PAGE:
Here at What Hi-Fi?, we’re the last to need convincing of the value of a fully-fledged hi-fi system – the sight and sound of a handsome pair of stereo speakers, fed by a revealing amp connected to an entertaining source, filling the room with a cherished collection of music.
But we also know there’s nothing quite like the intimate experience of putting on a pair of decent headphones and having your music right there, in your head, with no distractions. And if that’s your preferred route to audio nirvana, Naim’s latest Uniti system might well be the box of tricks for you.
The Uniti Atom Headphone Edition is a headphones-based version of the Uniti Atom, the entry-level machine in Naim’s What Hi-Fi? Award-winning Uniti just-add-speakers streaming system range.
Outputs preamp RCA and XLR, Pentaconn 4.4mm, XLR, 6.3mm
Inputs Coaxial, optical x2, RCA, USB x2, ethernet
Bluetooth Yes, aptX HD
AirPlay 2 Yes
Google Chromecast Yes
Dimensions (hwd) 9.5 x 24.5 x 26.5cm
The Headphone Edition simply swaps the original Uniti Atom’s speaker outputs and 3.5mm headphone socket for a series of headphone connections – 6.3mm, balanced 4-pin XLR and balanced 4.4mm Pentaconn.
The Headphone Edition doesn’t just build on the Atom’s solo headphone jack by bringing more choice to the headphones user, though. Naim says it has also been ‘fully engineered’, benefitting from improved discrete headphones amplification, using technology trickled down from the company’s flagship Statement amplifier.
Naim has also enhanced the preamp section, so while many might understandably see this new Atom’s home on a desktop, RCA and balanced XLR preamp outputs mean that it could just as easily slip into a speaker system, connected either to a power amplifier or pair of active speakers.
The Atom's internals are based around an all-new discrete transistor circuit design, too, with a new transformer design providing power to the amplification stages. Otherwise, it’s very much the Atom we know and love – same stylish aesthetic, vast streaming features and intuitive app usability.
As with the increasing number of streaming systems on the market, the idea behind Naim’s Uniti systems is to offer a whole host of network streaming from one box, plus aptX HD Bluetooth and physical inputs (two optical, two USB, one coaxial) to cater for external sources. And this Uniti Atom is as impressively equipped for its purpose as the rest.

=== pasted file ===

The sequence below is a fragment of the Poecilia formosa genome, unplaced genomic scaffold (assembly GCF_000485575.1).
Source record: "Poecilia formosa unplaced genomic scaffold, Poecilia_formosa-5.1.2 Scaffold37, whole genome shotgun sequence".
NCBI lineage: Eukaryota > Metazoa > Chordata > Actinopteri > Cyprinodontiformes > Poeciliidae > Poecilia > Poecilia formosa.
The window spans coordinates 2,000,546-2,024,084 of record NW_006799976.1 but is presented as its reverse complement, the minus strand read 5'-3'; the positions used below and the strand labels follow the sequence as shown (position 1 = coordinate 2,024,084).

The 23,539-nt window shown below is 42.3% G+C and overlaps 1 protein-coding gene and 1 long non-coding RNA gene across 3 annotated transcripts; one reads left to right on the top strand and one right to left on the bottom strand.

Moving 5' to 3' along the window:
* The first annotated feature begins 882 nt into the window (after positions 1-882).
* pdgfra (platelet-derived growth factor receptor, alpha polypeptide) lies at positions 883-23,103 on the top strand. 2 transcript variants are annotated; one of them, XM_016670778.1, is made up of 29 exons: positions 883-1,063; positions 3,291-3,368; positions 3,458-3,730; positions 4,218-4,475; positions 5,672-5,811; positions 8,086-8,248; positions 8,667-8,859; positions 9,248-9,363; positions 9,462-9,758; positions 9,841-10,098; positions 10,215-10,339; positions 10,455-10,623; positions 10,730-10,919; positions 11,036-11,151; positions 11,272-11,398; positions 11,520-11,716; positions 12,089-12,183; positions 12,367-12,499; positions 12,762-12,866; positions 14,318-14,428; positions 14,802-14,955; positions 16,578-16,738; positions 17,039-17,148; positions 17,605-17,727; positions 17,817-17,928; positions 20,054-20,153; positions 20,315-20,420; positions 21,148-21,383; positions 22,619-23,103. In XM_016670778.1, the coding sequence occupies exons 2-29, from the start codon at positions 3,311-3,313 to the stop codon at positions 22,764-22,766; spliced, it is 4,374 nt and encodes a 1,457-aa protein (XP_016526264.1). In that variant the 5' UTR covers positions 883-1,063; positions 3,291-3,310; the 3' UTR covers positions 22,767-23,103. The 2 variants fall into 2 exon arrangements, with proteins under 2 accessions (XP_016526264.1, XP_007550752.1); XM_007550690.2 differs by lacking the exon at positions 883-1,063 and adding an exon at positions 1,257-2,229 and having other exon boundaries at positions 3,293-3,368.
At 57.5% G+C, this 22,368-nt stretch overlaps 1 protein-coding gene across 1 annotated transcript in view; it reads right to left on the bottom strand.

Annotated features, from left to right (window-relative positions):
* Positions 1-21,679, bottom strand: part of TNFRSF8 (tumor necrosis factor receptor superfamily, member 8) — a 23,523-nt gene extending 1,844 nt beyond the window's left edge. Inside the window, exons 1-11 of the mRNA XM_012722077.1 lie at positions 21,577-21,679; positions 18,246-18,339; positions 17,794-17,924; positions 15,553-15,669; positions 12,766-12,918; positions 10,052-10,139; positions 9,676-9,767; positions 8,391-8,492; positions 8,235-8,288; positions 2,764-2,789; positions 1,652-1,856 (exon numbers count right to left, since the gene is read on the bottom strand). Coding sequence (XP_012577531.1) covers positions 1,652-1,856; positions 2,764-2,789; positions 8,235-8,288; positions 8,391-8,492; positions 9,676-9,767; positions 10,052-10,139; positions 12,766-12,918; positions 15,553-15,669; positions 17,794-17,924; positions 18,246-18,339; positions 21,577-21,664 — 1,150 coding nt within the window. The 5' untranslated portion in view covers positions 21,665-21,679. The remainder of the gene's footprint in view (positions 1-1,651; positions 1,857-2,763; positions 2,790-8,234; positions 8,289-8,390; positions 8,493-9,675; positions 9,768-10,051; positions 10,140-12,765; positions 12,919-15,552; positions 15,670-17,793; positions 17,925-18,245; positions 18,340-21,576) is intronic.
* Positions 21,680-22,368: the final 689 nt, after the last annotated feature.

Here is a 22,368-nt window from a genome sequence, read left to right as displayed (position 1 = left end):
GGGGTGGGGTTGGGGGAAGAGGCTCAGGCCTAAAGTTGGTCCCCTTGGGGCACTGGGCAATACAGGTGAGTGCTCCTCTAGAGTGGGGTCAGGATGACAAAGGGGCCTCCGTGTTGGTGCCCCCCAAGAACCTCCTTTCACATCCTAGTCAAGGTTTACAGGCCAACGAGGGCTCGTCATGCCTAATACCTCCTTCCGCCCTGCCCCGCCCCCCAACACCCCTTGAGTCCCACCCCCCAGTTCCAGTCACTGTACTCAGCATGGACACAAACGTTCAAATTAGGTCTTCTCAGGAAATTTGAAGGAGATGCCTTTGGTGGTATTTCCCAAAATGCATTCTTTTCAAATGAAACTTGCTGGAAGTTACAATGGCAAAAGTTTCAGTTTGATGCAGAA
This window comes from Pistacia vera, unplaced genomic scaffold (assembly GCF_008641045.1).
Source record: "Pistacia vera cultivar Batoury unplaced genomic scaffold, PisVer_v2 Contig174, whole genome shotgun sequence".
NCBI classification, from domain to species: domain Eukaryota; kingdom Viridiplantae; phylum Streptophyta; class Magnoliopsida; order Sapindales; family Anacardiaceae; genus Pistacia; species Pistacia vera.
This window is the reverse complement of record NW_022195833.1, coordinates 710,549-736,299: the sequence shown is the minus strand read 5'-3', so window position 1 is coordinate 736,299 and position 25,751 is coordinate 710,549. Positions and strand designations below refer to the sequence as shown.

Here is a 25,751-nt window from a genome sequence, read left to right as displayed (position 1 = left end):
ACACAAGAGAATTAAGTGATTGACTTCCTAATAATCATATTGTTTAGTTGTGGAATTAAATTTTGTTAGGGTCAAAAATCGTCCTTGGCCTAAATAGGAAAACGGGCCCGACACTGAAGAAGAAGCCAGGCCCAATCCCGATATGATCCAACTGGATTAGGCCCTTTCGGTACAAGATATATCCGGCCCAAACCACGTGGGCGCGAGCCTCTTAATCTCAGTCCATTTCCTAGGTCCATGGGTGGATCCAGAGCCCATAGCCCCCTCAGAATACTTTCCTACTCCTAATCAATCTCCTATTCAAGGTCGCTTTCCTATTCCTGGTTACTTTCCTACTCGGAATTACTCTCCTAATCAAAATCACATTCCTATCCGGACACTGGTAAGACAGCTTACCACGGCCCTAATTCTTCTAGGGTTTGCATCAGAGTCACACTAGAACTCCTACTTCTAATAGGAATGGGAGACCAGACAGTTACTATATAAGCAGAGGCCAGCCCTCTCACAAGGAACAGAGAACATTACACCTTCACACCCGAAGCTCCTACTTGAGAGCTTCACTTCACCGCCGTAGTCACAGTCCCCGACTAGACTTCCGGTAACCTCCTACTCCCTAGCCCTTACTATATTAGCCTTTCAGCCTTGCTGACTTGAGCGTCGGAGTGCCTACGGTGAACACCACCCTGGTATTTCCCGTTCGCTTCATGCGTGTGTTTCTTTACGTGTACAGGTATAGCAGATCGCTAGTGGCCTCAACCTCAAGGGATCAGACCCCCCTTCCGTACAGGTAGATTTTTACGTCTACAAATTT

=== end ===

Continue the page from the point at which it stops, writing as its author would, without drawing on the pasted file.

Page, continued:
The Naim app is a useful gateway to Qobuz and Tidal music services as well as internet radio stations. It’s also where, thanks to the Atom’s UPnP support, you can browse and playback music up to 32-bit/384kHz stored on servers on your network.
We have used the Naim app for many years – we use the Naim ND555/555 PS DR music streamer in our reference system, after all – but newcomers to the software shouldn’t struggle to get to grips with its mobile or tablet interface, which we find to be stable and one of the most intuitive around.
Navigating and browsing large music libraries is a breeze, and we rarely find ourselves reaching for the remote control. However, we can’t help getting up from our listening position to roll the large on-unit volume rotary dial, the centerpiece of a design that is lovely to use.
Google Chromecast compatibility isn’t just an alternative method of accessing music services directly from their native apps, it also expands service support to the likes of Spotify (there’s also Spotify Connect), Apple Music, Deezer and TuneIn Radio. Apple AirPlay 2 offers seamless streaming from iOS devices, while Roon Ready status means it can be controlled within the popular multi-room music management platform.
The Naim app facilitates multi-room grouping with up to four other streaming systems from Naim, such as other Uniti models or Mu-so wireless speakers. And AirPlay and Chromecast allow multi-device operability with compatible kit too.